Volunteers and staff give out free sausages on New Zealand Gamblefree Day 2015. Photo: Problem Gambling Foundation of New Zealand
A young Samoan boy stands confidently on stage and proudly recites a poem he has written for the Gamblefree Day poem competition. Entitled ‘Choose me not gambling’, the poem is a heartfelt expression of his thoughts about gambling. The first line is: ‘I am only a little child without a voice’.
At the Problem Gambling Foundation of New Zealand we recognise the benefits of providing a means for people’s voices to be heard and strive to incorporate users of our services into the work we do.
How we approach this differs not only between ethnicities but also between individual clients.
For example, Mapu Maia, our Pasifika unit, developed the poem competition to encourage people to speak out and help break down the stigma associated with gambling issues in the Pasifika community.
Pesio Ah-Honi Siitia, Pacific manager at Mapu Maia, says the competition provided a perfect forum for the Pacific community to share stories.
‘It created a safe and non-threatening environment that fostered open dialogue about the issue of problem gambling. We worked with Radio Samoa to promote the competition and had one of our team on air daily during the children’s program, when children and their parents could phone in and read their poems on air.
'The competition didn’t single anyone out or label community members as gamblers. It was part of building rapport and trust before we could work with people individually,’ she says.
The power of personal stories
Our clients often feel anger at becoming victim to a dangerous product and want to speak out and warn others of the hazards as part of their healing process.
One of the ways they can do this is to share their personal stories, and we facilitate this in a sensitive and respectful way, being mindful of where they are at in their journey.
The media often requests interviews with people with lived experience to add depth and reality to gambling-related articles. For most people this is empowering and they often view it as a rewarding part of their therapeutic journey. Many clients have told us that sharing their story through the media has reinforced their resolve to be truthful, open and honest.
We recognise the benefits of providing a means for people’s voices to be heard.
Gambling policy reviews at local councils also give people the opportunity to speak out and share their personal stories as part of the submission process. We have seen firsthand the power of these stories, enabling councillors to ‘walk in the shoes’ of someone who has had serious problems with the pokies.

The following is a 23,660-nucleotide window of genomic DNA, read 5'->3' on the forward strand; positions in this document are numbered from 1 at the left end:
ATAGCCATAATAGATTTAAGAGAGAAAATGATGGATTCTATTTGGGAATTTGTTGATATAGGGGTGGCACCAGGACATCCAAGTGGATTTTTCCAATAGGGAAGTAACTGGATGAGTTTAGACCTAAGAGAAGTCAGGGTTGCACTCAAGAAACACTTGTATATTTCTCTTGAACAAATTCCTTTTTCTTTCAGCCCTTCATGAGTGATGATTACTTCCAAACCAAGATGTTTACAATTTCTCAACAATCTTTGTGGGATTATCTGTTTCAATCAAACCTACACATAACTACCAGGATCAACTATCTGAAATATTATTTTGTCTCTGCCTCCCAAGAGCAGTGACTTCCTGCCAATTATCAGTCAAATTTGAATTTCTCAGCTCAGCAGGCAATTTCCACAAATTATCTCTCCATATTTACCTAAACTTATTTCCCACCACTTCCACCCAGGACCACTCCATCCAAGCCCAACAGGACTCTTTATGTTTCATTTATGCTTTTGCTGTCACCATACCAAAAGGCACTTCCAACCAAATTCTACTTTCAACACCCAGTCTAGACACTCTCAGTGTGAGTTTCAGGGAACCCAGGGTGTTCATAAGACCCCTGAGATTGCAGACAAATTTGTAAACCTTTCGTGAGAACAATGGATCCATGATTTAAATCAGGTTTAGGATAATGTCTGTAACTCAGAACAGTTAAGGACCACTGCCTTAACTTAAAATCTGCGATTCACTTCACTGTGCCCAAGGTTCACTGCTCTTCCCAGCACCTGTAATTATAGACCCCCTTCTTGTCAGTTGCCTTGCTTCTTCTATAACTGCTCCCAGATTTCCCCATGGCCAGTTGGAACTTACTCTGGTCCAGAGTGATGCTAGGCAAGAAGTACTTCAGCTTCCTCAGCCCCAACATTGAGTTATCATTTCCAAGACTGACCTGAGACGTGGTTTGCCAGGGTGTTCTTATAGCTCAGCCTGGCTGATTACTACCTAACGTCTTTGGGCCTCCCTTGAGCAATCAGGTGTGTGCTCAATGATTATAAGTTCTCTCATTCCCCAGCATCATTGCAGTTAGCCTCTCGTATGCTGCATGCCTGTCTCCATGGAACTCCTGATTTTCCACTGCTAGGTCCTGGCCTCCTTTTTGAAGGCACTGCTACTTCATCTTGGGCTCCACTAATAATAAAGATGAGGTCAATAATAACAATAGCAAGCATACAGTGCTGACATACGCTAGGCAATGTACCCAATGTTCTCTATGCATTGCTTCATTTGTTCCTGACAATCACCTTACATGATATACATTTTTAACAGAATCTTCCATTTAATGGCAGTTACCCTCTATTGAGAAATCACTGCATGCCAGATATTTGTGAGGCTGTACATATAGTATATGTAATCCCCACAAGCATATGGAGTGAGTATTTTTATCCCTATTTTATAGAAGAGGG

Helping clients to help us
The Problem Gambling Foundation of New Zealand uses client input in planning and program development in many ways, including focus groups, consultation with representatives from these groups for specific purposes, and client evaluation of services.
Laurie Siegel-Woodward, our national operations director, says client feedback helps us monitor the accessibility, quality and outcomes of our services and make improvements to best meet people’s needs.
‘It’s invaluable to us as a way to inform our service delivery,’ she says. ‘Our counsellors have found that using outcome measurement improves the alliance with the client and our ability to help. This is true across all client demographics.’
Passion for change
Brenda McQuillan is a problem gambling consumer advisor based in Nelson at the top of New Zealand’s South Island. A former client, Brenda has been involved with the Problem Gambling Foundation of New Zealand since 2004. She has also been a member of a ministerial advisory group on problem gambling and harm minimisation for the past twelve years and has spoken and presented workshops at a number of the International Gambling Conferences held in New Zealand.
Brenda says her participation has enabled her to present an authentic voice in environments where sometimes that voice is overlooked.
‘I've spoken openly and honestly about the harms my family and I suffered,’ she says.
Brenda has spoken out about pokies in many different forums, sharing a passion for change driven by her lived experience.
Her participation has enabled her to present an authentic voice in environments where sometimes that voice is overlooked.
‘There is a harmful product in our communities and, while it is legal, there needs to be more awareness around the often devastating harms pokies can cause,’ Brenda says.
Many clients want to ‘give back’ as they are grateful for the changes they have been able to make in their lives. This includes volunteering with the Problem Gambling Foundation of New Zealand.
Our Asian Family Services has an extensive and committed team of volunteers who help out with events, office work and anything else that fits their skills.
John Wong, national director of Asian Family Services, says they couldn’t do without their dedicated team of volunteers.
‘We provide training for them for specific events and activities so they feel confident in what is required of them, and often it becomes a social occasion that everyone enjoys.’
Mapu Maia manager Pesio Ah-Honi Siitia agrees volunteers make an invaluable contribution.
‘Traditionally, Pacific people consider volunteering as serving others, as this is a way blessings are received. We are brought up to serve in the church, serve our families and especially serve our elders,’ she says.
‘The Samoan proverb “ole le ala ole pule ole tautua” – the pathway to leadership is through service – depicts this. So when we ask our Pacific people to participate in our cause it is a natural part of who they are to serve the community.’
At the Problem Gambling Foundation of New Zealand we believe consumer involvement enriches our services, benefiting the organisation and providing a platform for authentic voices to be heard.